This quantitative approach is what accounts for much of India’s tolerance and diversity.
Much of the discomfort with mythology boils down to its definition.
To me, mythology is the study of a subjective truth of people that is communicated through stories, symbols and rituals. Unlike fantasy that is nobody’s truth, and history that seeks to be everybody’s truth, mythology is somebody’s truth.
What is true for the insider is false for the outsider, creating a myriad of ‘my truths’ and ‘your truths’.
And these cultural truths deal with complex psychological issues such as identity, value and purpose, ideas that defy measurement, hence science. When threatened, they evoke rage.
In fact, a unique feature of human civilization, now being increasingly realized by evolutionary biologists and historians, is the role played by imaginative fiction to promote widespread collaboration. This point was explained most elegantly in the book Sapiens: A Brief History of Humankind by Yuval Noah Harari.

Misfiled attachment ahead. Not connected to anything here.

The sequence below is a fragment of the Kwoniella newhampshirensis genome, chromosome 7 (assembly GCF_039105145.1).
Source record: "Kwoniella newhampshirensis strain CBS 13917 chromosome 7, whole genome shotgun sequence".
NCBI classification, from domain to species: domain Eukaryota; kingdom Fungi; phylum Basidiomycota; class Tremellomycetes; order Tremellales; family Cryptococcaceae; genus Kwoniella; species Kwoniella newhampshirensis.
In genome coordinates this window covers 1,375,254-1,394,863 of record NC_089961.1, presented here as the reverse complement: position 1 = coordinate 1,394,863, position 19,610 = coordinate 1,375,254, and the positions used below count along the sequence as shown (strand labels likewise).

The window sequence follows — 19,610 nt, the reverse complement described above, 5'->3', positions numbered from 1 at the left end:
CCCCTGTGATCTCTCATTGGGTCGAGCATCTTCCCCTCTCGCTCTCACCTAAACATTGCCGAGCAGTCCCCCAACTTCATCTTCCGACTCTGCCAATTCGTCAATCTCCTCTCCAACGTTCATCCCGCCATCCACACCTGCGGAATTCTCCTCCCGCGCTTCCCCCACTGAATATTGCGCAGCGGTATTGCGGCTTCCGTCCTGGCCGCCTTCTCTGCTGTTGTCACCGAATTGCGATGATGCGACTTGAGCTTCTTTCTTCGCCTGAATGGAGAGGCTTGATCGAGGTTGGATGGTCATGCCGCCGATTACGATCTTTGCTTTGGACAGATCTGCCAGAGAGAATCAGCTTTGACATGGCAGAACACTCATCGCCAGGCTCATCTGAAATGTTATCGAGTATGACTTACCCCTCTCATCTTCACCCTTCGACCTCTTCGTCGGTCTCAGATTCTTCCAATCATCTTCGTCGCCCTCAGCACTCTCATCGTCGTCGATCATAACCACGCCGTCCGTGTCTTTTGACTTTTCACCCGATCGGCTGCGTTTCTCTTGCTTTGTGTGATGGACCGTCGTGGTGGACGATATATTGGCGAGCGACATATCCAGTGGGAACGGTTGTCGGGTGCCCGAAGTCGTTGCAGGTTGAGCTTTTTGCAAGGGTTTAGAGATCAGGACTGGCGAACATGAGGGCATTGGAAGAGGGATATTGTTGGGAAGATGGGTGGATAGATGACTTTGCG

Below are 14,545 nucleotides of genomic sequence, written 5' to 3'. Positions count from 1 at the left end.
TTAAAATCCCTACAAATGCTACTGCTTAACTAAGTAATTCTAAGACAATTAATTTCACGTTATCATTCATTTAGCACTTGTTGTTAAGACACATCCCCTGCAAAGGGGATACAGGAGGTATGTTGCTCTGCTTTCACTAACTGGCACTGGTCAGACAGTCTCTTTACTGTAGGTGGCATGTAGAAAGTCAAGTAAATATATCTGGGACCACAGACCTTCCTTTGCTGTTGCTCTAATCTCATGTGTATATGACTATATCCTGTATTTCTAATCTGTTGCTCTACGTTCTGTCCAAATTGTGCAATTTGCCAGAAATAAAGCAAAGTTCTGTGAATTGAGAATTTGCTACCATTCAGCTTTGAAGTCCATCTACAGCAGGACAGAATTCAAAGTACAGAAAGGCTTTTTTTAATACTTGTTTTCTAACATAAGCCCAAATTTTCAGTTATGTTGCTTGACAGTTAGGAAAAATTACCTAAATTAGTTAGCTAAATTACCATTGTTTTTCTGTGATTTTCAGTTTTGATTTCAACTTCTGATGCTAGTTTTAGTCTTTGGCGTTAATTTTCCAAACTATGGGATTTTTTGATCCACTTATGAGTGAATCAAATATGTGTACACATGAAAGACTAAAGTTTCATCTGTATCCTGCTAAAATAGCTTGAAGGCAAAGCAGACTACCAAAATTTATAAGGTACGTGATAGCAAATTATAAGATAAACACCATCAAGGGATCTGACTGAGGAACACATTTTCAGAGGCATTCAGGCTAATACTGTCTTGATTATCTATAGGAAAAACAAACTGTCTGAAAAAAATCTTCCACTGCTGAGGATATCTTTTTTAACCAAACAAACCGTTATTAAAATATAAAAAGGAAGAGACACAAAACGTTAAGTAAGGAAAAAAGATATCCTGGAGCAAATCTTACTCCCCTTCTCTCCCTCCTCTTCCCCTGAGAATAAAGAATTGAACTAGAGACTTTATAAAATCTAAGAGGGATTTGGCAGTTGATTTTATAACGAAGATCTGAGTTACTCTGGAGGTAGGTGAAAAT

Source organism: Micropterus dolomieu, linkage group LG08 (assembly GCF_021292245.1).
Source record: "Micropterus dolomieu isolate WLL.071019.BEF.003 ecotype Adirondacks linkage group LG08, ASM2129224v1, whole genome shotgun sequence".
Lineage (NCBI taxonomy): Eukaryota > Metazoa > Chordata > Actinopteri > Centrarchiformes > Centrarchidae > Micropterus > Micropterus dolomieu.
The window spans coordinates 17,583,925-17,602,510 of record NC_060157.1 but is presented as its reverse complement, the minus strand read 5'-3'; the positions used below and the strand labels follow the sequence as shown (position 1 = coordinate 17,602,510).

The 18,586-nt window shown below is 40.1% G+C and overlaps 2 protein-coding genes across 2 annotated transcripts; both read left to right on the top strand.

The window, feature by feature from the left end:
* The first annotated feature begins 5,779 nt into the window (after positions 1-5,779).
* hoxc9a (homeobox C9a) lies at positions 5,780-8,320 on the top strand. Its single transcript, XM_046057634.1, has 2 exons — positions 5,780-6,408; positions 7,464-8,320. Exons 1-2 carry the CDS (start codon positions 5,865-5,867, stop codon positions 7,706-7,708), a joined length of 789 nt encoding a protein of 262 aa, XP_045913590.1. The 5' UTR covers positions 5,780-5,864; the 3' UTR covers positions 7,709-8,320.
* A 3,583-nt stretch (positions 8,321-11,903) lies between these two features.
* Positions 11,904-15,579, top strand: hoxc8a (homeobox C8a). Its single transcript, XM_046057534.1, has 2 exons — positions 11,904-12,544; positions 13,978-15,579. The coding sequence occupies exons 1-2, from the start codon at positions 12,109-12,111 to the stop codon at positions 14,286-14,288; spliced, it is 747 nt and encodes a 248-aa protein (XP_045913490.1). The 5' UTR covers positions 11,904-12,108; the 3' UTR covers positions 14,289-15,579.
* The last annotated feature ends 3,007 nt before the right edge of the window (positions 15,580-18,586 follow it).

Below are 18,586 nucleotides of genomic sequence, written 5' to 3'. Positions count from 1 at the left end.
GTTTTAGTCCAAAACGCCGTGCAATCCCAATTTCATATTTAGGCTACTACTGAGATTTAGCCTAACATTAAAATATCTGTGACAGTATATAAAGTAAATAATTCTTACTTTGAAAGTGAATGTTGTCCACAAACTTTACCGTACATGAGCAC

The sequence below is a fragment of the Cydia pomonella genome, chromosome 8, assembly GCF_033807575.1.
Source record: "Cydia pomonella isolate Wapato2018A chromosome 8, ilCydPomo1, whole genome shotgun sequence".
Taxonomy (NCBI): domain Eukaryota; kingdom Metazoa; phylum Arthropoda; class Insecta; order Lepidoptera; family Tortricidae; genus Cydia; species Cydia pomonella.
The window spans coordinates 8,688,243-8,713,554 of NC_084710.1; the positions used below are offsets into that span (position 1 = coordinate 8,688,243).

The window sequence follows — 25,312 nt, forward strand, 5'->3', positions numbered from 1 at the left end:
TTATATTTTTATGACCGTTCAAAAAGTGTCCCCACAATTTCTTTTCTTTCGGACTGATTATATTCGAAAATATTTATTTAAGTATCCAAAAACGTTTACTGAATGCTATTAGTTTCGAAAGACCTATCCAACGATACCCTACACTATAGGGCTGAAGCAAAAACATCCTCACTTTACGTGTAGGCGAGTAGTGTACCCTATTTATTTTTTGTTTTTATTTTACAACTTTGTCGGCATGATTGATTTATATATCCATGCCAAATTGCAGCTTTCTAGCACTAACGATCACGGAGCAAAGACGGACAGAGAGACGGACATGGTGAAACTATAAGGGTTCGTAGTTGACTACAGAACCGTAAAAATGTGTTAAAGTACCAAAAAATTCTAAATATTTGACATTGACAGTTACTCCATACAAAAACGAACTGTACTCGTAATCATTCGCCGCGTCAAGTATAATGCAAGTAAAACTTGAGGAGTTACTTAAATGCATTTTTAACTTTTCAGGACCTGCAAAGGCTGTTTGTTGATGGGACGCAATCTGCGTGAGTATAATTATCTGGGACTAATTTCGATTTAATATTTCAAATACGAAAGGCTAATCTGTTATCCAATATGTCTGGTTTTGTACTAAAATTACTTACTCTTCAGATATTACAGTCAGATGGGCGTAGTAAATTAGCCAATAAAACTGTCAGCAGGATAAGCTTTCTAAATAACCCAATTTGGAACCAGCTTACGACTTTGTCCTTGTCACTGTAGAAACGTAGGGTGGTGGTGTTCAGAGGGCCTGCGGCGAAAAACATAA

This definition of mythology is broad enough to include religious as well as non-religious beliefs. It is respectful of all truths, those of a tribe as well as those of a nation-state or a political party. It can accommodate religious beliefs such as God, heaven, hell and karma.
It can also accommodate secular beliefs like ‘human rights’ and ‘justice’ and ‘equality’, which are not natural phenomena but artificial constructions, human assumptions, dreams. In fact, the greatest myth of humanity is the notion of property, the idea of ‘mine’ which Indian philosophy refers to as maya, a delusion, that is necessary for society to function.
This definition allows for discussions (sam-vaad) rather than arguments (vi-vaad) as multiple truths are acknowledged and accommodated. No single idea dominates.